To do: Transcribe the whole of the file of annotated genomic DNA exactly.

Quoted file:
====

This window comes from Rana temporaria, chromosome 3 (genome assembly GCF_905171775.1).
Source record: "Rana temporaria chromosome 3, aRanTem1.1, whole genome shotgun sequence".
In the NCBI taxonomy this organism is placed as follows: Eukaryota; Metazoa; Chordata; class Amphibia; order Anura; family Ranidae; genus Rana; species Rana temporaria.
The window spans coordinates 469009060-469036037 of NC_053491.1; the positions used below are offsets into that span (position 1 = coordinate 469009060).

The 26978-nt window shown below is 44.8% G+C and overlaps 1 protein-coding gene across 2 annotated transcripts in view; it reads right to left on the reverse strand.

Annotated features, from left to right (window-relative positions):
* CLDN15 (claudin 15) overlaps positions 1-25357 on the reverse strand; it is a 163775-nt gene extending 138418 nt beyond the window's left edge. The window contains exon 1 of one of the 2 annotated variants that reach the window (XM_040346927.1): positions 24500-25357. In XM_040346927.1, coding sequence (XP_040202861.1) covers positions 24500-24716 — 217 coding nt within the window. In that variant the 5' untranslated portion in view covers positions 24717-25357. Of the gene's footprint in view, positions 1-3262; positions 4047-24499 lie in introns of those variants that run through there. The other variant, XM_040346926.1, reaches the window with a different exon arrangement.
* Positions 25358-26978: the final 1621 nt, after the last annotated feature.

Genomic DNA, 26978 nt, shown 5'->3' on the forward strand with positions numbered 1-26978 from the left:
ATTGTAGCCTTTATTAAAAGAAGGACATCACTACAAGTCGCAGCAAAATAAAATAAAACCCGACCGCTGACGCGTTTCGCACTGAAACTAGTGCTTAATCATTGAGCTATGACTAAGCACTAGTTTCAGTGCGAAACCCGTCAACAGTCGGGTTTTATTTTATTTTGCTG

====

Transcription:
This window comes from Rana temporaria, chromosome 3 (genome assembly GCF_905171775.1).
Source record: "Rana temporaria chromosome 3, aRanTem1.1, whole genome shotgun sequence".
In the NCBI taxonomy this organism is placed as follows: Eukaryota; Metazoa; Chordata; class Amphibia; order Anura; family Ranidae; genus Rana; species Rana temporaria.
The window spans coordinates 469009060-469036037 of NC_053491.1; the positions used below are offsets into that span (position 1 = coordinate 469009060).

The 26978-nt window shown below is 44.8% G+C and overlaps 1 protein-coding gene across 2 annotated transcripts in view; it reads right to left on the reverse strand.

Annotated features, from left to right (window-relative positions):
* CLDN15 (claudin 15) overlaps positions 1-25357 on the reverse strand; it is a 163775-nt gene extending 138418 nt beyond the window's left edge. The window contains exon 1 of one of the 2 annotated variants that reach the window (XM_040346927.1): positions 24500-25357. In XM_040346927.1, coding sequence (XP_040202861.1) covers positions 24500-24716 — 217 coding nt within the window. In that variant the 5' untranslated portion in view covers positions 24717-25357. Of the gene's footprint in view, positions 1-3262; positions 4047-24499 lie in introns of those variants that run through there. The other variant, XM_040346926.1, reaches the window with a different exon arrangement.
* Positions 25358-26978: the final 1621 nt, after the last annotated feature.

Genomic DNA, 26978 nt, shown 5'->3' on the forward strand with positions numbered 1-26978 from the left:
ATTGTAGCCTTTATTAAAAGAAGGACATCACTACAAGTCGCAGCAAAATAAAATAAAACCCGACCGCTGACGCGTTTCGCACTGAAACTAGTGCTTAATCATTGAGCTATGACTAAGCACTAGTTTCAGTGCGAAACCCGTCAACAGTCGGGTTTTATTTTATTTTGCTG